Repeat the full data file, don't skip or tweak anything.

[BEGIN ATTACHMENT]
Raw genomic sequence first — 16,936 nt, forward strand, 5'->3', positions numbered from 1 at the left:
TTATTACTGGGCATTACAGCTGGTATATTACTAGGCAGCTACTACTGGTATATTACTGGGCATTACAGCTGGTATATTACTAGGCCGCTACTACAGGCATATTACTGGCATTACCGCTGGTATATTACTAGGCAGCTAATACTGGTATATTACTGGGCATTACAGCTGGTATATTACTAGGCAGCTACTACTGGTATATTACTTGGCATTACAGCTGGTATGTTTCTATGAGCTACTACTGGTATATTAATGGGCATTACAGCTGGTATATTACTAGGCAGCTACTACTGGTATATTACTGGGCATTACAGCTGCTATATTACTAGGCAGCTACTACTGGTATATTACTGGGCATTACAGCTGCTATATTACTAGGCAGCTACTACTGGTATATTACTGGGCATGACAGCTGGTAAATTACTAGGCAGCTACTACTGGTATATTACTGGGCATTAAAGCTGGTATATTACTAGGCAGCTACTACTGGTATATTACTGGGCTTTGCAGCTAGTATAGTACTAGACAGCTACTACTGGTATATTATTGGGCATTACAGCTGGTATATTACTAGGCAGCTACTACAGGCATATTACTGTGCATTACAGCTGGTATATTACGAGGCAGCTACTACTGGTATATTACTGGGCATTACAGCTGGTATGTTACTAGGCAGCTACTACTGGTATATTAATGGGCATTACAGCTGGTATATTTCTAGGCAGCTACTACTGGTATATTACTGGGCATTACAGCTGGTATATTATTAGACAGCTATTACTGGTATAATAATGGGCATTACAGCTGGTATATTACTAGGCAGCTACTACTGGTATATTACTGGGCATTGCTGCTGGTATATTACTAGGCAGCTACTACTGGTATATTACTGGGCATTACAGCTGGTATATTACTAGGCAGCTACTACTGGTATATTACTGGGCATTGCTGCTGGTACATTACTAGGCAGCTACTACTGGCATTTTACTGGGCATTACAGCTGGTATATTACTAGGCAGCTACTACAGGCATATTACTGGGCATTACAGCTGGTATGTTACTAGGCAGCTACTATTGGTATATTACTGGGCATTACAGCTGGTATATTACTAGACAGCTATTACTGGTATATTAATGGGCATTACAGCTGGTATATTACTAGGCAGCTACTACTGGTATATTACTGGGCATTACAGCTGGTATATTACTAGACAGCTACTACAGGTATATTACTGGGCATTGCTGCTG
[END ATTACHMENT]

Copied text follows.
Raw genomic sequence first — 16,936 nt, forward strand, 5'->3', positions numbered from 1 at the left:
TTATTACTGGGCATTACAGCTGGTATATTACTAGGCAGCTACTACTGGTATATTACTGGGCATTACAGCTGGTATATTACTAGGCCGCTACTACAGGCATATTACTGGCATTACCGCTGGTATATTACTAGGCAGCTAATACTGGTATATTACTGGGCATTACAGCTGGTATATTACTAGGCAGCTACTACTGGTATATTACTTGGCATTACAGCTGGTATGTTTCTATGAGCTACTACTGGTATATTAATGGGCATTACAGCTGGTATATTACTAGGCAGCTACTACTGGTATATTACTGGGCATTACAGCTGCTATATTACTAGGCAGCTACTACTGGTATATTACTGGGCATTACAGCTGCTATATTACTAGGCAGCTACTACTGGTATATTACTGGGCATGACAGCTGGTAAATTACTAGGCAGCTACTACTGGTATATTACTGGGCATTAAAGCTGGTATATTACTAGGCAGCTACTACTGGTATATTACTGGGCTTTGCAGCTAGTATAGTACTAGACAGCTACTACTGGTATATTATTGGGCATTACAGCTGGTATATTACTAGGCAGCTACTACAGGCATATTACTGTGCATTACAGCTGGTATATTACGAGGCAGCTACTACTGGTATATTACTGGGCATTACAGCTGGTATGTTACTAGGCAGCTACTACTGGTATATTAATGGGCATTACAGCTGGTATATTTCTAGGCAGCTACTACTGGTATATTACTGGGCATTACAGCTGGTATATTATTAGACAGCTATTACTGGTATAATAATGGGCATTACAGCTGGTATATTACTAGGCAGCTACTACTGGTATATTACTGGGCATTGCTGCTGGTATATTACTAGGCAGCTACTACTGGTATATTACTGGGCATTACAGCTGGTATATTACTAGGCAGCTACTACTGGTATATTACTGGGCATTGCTGCTGGTACATTACTAGGCAGCTACTACTGGCATTTTACTGGGCATTACAGCTGGTATATTACTAGGCAGCTACTACAGGCATATTACTGGGCATTACAGCTGGTATGTTACTAGGCAGCTACTATTGGTATATTACTGGGCATTACAGCTGGTATATTACTAGACAGCTATTACTGGTATATTAATGGGCATTACAGCTGGTATATTACTAGGCAGCTACTACTGGTATATTACTGGGCATTACAGCTGGTATATTACTAGACAGCTACTACAGGTATATTACTGGGCATTGCTGCTG